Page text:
A great book, that I’m going to do a post on is the Ideal Team Player, And the book really is a fascinating read, with some amazing insights into how someone can be a true team player by embodying these values. And at it’s core, the simplistic explanation of these values are:
- Humble: Don’t have an ego, or a chip on your shoulder. Be the kind of person who isn’t in it for personal glory, but rather has a passion for the work they are doing.
- Hungry: Be someone who has a passion for the work, and finds ways to do better and accomplish the goals set out for the team. Be someone who wants to find ways to contribute, and doesn’t need to know how to move forward.
- Smart: Be someone who knows how to communicate with people. That you treat everyone with the same respect and know how to talk to people. You are smart enough to know what’s appropriate.
Tip 6 – Do your homework
Another key point I’ve seen people not do enough of is, do your homework up front. Research the company you are applying to, and make sure there’s a way to ensure that you make that part of the conversation. One of the most important aspects of the interview is that you are “selling yourself”, to a potential employer.
Tip 7 – Always ask questions
Another key piece of wisdom I’ve learned over the years is that you must always ask questions. ALWAYS. And don’t be afraid to ask about the culture or the team, some of the questions I’ve asked are the following:
- What is the best part of working with this team?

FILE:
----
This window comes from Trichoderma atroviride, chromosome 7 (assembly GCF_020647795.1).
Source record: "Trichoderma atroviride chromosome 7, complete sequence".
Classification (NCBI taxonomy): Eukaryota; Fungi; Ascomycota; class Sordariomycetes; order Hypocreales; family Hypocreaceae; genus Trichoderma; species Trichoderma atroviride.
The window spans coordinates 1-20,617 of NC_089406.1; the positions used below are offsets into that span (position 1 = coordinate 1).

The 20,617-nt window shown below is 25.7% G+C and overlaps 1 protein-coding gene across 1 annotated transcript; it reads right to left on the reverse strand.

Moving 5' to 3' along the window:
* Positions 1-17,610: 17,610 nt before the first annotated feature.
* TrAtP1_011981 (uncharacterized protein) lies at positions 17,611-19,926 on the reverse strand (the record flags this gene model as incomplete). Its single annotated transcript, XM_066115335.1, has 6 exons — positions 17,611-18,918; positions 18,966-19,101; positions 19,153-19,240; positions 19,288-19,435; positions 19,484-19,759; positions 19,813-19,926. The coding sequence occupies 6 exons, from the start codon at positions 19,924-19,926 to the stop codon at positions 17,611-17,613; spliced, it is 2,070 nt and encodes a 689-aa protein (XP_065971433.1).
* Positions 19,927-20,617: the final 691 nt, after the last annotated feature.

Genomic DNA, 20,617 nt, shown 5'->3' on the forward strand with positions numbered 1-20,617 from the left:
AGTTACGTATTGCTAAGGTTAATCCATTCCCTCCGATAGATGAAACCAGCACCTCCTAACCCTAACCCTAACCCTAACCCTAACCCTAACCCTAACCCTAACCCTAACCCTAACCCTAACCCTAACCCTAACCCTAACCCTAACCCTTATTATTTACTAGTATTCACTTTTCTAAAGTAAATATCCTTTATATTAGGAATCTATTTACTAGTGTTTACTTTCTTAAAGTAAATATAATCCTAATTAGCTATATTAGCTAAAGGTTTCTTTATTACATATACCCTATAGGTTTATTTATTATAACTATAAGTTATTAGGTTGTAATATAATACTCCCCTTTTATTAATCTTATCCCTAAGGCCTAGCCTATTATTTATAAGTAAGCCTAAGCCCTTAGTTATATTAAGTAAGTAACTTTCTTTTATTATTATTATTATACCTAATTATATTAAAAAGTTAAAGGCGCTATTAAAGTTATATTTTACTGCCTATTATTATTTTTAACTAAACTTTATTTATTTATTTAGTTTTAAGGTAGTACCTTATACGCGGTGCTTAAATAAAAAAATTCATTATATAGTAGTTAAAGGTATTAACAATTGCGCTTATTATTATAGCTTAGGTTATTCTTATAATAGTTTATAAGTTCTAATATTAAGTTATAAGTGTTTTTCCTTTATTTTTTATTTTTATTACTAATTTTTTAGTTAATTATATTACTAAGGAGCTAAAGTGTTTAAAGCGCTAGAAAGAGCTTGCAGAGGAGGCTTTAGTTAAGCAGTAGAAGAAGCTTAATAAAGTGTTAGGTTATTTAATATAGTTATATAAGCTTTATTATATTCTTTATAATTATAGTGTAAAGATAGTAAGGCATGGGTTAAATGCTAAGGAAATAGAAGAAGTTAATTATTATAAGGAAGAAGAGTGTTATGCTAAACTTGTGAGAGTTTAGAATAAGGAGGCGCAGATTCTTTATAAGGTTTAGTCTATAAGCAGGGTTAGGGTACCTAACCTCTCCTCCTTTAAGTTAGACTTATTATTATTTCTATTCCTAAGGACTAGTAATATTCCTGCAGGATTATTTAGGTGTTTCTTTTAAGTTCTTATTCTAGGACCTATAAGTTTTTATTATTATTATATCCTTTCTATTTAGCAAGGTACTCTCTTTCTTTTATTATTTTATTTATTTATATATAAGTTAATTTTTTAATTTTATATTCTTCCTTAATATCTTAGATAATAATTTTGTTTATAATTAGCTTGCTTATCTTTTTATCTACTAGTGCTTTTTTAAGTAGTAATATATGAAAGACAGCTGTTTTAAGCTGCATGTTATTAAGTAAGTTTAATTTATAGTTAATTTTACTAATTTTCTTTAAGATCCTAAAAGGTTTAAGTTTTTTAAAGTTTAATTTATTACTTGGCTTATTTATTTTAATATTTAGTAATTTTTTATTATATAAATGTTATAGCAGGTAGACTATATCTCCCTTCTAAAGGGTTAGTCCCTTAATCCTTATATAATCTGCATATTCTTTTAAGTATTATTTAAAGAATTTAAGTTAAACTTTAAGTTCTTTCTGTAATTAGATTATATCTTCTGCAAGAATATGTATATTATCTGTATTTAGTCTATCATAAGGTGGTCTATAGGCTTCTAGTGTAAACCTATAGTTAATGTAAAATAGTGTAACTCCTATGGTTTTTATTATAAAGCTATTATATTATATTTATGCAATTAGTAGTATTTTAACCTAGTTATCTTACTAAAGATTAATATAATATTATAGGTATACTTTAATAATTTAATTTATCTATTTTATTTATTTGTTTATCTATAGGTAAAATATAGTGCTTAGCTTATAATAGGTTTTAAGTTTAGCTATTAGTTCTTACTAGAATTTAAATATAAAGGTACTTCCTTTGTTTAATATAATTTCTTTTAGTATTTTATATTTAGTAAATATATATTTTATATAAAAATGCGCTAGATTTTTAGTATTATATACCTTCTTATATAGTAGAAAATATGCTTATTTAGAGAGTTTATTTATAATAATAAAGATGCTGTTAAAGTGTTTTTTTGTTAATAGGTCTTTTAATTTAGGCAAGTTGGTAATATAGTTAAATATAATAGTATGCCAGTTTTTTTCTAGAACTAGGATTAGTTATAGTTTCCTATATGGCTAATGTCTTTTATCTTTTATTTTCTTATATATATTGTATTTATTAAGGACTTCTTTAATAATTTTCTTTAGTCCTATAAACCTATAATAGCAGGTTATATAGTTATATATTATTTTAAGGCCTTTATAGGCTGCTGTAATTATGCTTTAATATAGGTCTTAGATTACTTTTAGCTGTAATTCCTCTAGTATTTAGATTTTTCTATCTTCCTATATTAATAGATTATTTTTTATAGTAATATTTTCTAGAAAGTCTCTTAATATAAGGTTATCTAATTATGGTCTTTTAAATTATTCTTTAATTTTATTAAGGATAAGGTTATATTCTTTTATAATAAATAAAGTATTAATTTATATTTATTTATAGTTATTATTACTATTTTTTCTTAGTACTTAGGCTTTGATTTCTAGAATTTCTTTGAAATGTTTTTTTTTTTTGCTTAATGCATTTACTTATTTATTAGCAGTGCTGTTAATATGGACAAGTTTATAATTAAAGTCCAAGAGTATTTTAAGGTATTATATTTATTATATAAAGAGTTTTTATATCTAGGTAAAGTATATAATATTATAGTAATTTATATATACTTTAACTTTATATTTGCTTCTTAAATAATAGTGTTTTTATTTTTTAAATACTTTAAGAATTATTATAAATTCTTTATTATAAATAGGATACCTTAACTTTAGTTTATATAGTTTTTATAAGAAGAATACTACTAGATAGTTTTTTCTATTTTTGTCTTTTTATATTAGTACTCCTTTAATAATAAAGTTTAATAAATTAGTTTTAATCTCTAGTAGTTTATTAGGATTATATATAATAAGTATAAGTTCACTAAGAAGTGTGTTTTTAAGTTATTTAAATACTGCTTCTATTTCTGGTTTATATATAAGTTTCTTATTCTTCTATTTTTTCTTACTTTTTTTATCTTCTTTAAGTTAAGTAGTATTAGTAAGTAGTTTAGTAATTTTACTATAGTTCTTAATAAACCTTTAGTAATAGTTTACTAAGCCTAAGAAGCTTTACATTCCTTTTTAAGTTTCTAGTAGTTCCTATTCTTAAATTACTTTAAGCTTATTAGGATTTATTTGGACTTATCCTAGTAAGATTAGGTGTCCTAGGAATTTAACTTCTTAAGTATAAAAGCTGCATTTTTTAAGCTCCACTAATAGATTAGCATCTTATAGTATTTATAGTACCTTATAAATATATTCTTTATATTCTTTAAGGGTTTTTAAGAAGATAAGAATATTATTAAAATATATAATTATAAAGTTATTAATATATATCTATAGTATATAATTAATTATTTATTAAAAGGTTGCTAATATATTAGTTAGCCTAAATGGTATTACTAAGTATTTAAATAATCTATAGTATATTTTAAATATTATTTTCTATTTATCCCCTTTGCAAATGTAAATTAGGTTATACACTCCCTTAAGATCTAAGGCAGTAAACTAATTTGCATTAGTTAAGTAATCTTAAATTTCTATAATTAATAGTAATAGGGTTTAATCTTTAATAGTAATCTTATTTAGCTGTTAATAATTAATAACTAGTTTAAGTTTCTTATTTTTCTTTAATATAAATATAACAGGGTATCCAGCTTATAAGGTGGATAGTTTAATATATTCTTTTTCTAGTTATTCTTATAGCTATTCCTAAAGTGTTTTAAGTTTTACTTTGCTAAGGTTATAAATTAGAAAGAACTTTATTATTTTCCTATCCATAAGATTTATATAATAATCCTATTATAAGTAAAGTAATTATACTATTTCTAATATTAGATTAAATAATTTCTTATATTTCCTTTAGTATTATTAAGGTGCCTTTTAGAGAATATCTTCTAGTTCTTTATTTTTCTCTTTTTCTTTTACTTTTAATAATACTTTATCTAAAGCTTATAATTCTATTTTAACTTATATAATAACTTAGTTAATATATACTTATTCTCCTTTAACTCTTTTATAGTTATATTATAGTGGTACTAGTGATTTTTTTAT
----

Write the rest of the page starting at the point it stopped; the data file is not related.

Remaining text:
- What is the worst part of working with this team?
- How do you feel about the leadership of the team?
- What about the culture?
- Do you find people are willing to discuss new ideas?
Tip 8 – Stick the landing
I got this advice from a very good friend, and honestly it is the best thing I’ve ever done in an interview. I now end every interview with the following two questions.
- Do you have any reservations about me for this position? And if so can we address those now?
- Can I count of you for a “Yes” vote when it comes time to hire?
What I love about these questions, is it gives you a very specific conversation that is focused on the reason you are all there. Let’s face it they are looking to see if you are a good fit, and you are looking to see the same. What I love about this question is that it gives them a chance to talk to you about anything they might have reservations about.
The biggest thing here is if they say “Well you don’t have a lot of experience in _______.” You can possibly clear up that misconception by talking about something adjacent.
The final question really helps you to show them how committed and interested you are in the position. It solidifies that you want this, and are ultimately looking for that to happen.
Tip 9 – Remember this is a sales conversation
Remember, interviewing is a sales motion, where you are selling yourself. You are selling them on why you would be an excellent addition to their team. So approach this as such, and it will always help to orient you in the right direction.
Remember at the end of this process, you are interviewing them as much as they are interviewing you. You want to make sure you are going to enjoy and want to work with these people. So make sure you pay attention and ask questions during the interview.